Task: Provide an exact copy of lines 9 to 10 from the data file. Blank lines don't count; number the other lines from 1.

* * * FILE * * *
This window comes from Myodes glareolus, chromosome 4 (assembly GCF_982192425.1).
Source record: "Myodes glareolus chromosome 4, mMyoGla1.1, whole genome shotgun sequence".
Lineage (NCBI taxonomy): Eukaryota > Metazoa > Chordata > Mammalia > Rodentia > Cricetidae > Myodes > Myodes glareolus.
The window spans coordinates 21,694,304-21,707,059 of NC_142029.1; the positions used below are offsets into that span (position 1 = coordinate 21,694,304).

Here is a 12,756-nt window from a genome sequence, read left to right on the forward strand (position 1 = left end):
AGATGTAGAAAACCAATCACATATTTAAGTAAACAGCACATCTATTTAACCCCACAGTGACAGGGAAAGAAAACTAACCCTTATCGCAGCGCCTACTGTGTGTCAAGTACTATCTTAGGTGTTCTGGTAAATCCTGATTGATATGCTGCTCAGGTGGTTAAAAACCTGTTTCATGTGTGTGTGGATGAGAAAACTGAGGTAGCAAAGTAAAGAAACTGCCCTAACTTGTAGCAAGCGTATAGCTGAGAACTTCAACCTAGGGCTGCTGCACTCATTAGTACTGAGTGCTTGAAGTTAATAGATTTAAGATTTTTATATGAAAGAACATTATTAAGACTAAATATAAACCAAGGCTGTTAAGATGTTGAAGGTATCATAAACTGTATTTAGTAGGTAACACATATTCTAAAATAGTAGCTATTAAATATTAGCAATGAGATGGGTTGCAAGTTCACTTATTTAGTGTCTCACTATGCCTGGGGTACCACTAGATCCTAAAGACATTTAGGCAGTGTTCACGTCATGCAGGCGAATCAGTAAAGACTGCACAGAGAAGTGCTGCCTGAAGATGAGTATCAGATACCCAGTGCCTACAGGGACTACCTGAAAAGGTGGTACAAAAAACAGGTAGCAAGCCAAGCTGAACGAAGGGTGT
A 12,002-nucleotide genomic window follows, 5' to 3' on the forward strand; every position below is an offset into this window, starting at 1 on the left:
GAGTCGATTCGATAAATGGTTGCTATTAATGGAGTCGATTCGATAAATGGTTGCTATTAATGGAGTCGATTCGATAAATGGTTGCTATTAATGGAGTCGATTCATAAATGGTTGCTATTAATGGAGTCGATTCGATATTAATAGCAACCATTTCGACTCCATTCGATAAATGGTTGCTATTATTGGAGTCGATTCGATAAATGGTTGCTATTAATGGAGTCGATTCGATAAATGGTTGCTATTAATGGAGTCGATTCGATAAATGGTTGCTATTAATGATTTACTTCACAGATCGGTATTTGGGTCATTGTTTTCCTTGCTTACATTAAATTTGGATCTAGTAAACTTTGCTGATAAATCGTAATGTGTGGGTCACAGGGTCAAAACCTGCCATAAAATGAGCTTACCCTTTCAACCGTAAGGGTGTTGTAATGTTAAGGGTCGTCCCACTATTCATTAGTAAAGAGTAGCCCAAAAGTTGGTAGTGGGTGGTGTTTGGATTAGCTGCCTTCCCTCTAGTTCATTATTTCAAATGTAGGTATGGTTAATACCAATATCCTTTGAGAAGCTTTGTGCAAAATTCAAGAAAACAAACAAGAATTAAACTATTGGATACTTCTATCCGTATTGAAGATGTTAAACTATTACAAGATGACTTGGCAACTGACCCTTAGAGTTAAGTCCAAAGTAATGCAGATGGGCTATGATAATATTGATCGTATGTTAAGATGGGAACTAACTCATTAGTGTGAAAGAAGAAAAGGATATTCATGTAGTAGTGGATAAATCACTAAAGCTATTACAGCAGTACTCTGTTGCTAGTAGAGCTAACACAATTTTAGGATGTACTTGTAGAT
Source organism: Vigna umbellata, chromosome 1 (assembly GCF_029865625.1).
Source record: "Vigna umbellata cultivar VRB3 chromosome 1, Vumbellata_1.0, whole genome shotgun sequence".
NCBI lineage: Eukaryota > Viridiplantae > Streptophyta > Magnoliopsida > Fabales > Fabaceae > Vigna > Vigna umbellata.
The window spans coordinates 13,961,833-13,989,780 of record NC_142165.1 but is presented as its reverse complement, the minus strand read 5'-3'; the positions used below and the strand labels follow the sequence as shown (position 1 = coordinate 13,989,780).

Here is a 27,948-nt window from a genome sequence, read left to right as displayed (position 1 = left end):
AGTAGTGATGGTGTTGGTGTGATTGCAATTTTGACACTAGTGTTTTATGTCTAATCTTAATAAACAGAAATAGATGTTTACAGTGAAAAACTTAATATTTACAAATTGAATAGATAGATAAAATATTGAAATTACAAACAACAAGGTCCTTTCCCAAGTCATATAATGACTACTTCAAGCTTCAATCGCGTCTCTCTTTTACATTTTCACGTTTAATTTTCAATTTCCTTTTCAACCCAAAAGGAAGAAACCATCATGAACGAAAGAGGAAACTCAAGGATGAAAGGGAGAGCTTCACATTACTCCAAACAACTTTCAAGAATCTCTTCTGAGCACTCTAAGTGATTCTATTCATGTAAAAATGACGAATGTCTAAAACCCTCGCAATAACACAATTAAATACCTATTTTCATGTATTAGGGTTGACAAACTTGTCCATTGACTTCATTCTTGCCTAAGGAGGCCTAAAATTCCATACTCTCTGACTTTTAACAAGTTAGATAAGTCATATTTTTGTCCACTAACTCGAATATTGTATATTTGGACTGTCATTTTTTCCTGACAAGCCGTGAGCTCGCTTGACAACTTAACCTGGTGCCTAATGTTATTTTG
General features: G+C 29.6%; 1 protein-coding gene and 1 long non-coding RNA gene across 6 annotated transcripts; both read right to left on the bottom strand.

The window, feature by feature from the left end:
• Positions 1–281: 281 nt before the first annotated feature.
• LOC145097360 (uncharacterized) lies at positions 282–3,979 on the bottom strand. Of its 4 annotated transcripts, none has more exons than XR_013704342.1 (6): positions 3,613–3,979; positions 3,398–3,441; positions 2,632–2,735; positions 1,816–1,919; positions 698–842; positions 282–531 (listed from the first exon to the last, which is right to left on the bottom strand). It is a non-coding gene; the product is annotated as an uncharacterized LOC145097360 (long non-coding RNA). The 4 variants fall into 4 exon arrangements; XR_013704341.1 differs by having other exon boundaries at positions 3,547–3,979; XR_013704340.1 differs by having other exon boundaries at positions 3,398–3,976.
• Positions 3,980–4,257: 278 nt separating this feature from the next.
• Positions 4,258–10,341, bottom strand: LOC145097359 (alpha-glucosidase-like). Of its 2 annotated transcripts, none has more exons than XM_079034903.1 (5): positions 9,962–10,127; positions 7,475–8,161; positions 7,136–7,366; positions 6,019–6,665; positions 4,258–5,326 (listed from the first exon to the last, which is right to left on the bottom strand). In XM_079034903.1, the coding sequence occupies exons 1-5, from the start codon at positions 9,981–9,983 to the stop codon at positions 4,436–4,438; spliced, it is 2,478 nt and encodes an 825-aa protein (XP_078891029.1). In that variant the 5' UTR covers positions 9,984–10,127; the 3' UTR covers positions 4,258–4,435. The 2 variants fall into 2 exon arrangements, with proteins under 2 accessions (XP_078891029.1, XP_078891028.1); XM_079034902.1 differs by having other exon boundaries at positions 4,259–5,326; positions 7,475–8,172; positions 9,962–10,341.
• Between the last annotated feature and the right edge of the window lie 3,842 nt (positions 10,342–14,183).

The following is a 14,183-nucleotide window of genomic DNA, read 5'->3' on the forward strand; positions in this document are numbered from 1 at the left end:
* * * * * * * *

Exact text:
Source organism: Vigna umbellata, chromosome 1 (assembly GCF_029865625.1).
Source record: "Vigna umbellata cultivar VRB3 chromosome 1, Vumbellata_1.0, whole genome shotgun sequence".